The Holy Grail Of Unmade Monty Python Scripts Has Been Discovered

And now for something completely different: Lost Monty Python scripts have been discovered in former member Michael Palin's archives. The scripts, originally penned as sketches for the 1975 film Monty Python and the Holy Grail, were uncovered when Palin donated his private archives to the British Library in London where they will go on display later this month.

A treasure trove — you may even say, a Holy Grail — of unmade Monty Python scripts were discovered when the Palin offered up his archives to the British Library last year to be cataloged for eventual public use.

The Times of London reports that the former comedy troupe member owned boxes of unused Monty Python material, including 50 notebooks filled with rough drafts and ideas for Monty Python and the Holy Grail, including an "amorous" Pink Knight, a Wild West bookshop, and a more conventional ending that was ultimately cut in favor of the abrupt, low-budget version with King Arthur getting arrested.

Now, more than four decades after the film's release, we can get a peek at the lost scenes (for which the Times of London posted the entire script online). And you can kind of see why some of them were cut. While the conventional ending written for the film, which featured the Camelot crew riding into an epic battle against the French with "a vicious streak a mile wide," was cut for budget reasons, a few of the other scenes were deemed inappropriate — even for the '70s. The Pink Knight scene, in which an effeminate knight in pink will only allow King Arthur to cross a bridge in exchange for a kiss, feels particularly...troublesome.

"When we were writing Python in 1973, there was much more homophobia — or rather not homophobia exactly, but awkwardness of dealing with the whole subject of homosexuality," Palin told the Times of London.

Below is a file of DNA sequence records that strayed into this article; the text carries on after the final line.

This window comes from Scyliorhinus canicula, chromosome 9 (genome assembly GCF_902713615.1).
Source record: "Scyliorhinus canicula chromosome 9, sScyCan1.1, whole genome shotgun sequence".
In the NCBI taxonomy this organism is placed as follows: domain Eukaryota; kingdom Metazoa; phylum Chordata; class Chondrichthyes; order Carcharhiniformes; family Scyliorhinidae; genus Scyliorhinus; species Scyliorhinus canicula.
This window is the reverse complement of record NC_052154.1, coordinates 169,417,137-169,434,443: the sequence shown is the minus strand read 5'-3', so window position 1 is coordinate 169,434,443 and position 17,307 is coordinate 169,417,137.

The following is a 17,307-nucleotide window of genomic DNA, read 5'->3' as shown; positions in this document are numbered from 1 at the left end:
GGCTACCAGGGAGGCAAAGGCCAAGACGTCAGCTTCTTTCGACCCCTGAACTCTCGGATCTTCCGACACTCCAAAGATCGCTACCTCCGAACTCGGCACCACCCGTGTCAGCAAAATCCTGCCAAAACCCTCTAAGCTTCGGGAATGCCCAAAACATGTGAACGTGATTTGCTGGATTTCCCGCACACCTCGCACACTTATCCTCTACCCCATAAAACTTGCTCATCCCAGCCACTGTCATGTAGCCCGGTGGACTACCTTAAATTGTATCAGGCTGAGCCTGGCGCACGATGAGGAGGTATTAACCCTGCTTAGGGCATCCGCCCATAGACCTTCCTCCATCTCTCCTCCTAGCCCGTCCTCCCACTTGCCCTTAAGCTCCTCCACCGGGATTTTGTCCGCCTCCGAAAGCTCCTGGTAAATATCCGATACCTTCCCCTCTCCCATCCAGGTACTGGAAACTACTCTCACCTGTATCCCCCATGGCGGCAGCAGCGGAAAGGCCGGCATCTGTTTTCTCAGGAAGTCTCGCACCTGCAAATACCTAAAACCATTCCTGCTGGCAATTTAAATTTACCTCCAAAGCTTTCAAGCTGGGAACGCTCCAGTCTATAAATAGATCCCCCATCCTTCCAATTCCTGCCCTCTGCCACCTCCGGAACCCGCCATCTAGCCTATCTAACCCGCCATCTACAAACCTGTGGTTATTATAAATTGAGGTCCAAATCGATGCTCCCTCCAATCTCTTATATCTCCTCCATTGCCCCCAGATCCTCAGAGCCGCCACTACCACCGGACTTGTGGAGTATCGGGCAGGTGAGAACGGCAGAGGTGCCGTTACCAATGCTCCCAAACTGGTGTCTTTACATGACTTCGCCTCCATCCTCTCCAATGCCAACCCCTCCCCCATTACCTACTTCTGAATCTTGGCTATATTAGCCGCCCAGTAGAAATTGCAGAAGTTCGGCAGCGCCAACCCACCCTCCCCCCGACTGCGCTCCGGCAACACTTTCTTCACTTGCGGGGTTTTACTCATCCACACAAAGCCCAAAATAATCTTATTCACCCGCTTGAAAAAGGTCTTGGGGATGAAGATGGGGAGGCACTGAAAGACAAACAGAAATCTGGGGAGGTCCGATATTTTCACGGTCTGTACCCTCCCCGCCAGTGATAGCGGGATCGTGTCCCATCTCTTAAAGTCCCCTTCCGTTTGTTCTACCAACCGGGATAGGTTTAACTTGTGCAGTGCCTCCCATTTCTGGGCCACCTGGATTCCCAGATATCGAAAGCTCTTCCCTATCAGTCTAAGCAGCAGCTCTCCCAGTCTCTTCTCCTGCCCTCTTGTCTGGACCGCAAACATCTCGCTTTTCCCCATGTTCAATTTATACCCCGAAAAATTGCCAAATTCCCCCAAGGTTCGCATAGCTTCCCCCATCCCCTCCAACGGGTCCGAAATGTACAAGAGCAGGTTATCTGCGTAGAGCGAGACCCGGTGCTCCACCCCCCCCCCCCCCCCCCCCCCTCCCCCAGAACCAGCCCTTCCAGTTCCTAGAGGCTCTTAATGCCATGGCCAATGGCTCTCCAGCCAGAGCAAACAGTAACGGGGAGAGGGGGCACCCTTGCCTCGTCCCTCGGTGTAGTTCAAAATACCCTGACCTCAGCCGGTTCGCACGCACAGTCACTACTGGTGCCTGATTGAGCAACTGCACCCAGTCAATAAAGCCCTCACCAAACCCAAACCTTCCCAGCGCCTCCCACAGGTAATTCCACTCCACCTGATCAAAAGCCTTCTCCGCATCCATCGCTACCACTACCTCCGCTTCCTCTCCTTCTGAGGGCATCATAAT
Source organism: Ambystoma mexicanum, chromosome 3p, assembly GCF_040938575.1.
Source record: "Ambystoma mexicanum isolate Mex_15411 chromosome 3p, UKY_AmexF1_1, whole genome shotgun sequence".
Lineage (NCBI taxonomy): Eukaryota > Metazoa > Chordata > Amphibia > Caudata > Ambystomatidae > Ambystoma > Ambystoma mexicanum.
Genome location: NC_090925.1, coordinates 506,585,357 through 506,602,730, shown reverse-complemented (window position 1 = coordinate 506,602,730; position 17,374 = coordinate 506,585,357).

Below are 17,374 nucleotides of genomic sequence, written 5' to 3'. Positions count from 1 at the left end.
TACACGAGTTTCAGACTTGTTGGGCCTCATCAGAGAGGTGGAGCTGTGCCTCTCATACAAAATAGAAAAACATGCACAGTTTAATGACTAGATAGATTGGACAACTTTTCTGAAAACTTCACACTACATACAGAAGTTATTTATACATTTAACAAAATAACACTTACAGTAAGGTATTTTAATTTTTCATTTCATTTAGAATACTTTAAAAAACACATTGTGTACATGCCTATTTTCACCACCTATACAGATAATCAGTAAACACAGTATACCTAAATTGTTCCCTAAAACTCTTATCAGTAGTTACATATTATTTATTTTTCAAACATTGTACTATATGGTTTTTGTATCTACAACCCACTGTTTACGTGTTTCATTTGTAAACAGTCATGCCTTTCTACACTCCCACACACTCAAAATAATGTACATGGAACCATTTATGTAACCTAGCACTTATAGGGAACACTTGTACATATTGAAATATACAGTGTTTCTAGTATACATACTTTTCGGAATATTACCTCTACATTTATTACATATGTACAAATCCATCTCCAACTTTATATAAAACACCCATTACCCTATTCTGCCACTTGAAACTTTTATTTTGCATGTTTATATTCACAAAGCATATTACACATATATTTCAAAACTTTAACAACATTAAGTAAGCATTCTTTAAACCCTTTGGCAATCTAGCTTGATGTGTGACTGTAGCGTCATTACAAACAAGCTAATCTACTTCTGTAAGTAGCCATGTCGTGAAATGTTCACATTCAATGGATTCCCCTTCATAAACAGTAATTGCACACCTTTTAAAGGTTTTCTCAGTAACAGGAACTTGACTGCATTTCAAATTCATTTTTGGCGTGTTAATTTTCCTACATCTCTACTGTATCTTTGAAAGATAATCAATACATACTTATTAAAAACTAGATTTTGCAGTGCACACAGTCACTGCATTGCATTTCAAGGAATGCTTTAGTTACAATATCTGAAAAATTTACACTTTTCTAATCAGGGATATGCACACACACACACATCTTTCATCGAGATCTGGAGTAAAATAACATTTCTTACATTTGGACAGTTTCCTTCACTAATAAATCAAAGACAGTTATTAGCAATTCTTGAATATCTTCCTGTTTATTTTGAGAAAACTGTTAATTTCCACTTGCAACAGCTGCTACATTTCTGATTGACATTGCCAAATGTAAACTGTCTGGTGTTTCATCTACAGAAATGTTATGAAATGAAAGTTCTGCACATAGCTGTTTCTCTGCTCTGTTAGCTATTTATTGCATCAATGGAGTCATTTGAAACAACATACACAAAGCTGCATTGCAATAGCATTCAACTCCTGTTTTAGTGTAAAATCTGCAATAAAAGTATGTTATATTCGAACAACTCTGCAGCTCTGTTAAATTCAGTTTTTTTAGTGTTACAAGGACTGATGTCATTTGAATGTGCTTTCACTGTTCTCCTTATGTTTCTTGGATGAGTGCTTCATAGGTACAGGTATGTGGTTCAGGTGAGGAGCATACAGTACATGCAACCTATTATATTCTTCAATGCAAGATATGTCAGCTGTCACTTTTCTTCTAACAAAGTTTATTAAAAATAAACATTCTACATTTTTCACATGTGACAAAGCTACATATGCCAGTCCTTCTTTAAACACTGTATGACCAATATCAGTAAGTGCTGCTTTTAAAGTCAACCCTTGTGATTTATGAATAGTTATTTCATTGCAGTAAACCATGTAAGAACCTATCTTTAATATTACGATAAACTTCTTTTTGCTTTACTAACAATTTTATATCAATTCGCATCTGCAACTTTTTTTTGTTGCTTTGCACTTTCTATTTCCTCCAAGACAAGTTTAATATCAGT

The Pink Knight scene, as well as a scene where the Knights of Camelot somehow stumble into a Wild West town where they find "the last bookshop before you get to Mexico" and scenes with the Shakespearean character Hamlet as a "foul-mouthed private detective," were ultimately cut. But Palin has no regrets over the finished product, which went on to become a massive cult success and even spawned a stage musical (that, fittingly, is now headed to the big screen). He said:

"Sometimes you have things like that. I can't think why it wasn't used. The Holy Grail took shape gradually and at the beginning it had far more ideas in it than ended up on screen because you had to have a narrative. In the end the story of the knights was strong enough."

I'm going to go out on a limb here and say that I prefer the abrupt ending that sees the Knights being arrested — it totally suits the film's overall absurdist humor. And while I'll miss seeing a foul-mouthed Detective Hamlet, hey, maybe we could see it in Spamalot: The Movie.